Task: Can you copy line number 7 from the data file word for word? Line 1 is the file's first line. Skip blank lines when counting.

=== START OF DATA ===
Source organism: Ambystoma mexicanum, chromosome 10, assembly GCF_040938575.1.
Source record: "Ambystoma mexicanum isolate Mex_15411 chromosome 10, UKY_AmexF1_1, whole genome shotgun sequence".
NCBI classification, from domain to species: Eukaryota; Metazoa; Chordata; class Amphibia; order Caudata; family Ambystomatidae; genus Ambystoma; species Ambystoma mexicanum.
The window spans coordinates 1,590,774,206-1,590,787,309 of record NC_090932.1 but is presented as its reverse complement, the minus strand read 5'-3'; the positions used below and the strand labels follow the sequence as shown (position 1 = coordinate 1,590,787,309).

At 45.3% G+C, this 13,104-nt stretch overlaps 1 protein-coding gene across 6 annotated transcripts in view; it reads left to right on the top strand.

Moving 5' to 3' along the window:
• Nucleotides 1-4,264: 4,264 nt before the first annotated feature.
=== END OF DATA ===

• Nucleotides 1-4,264: 4,264 nt before the first annotated feature.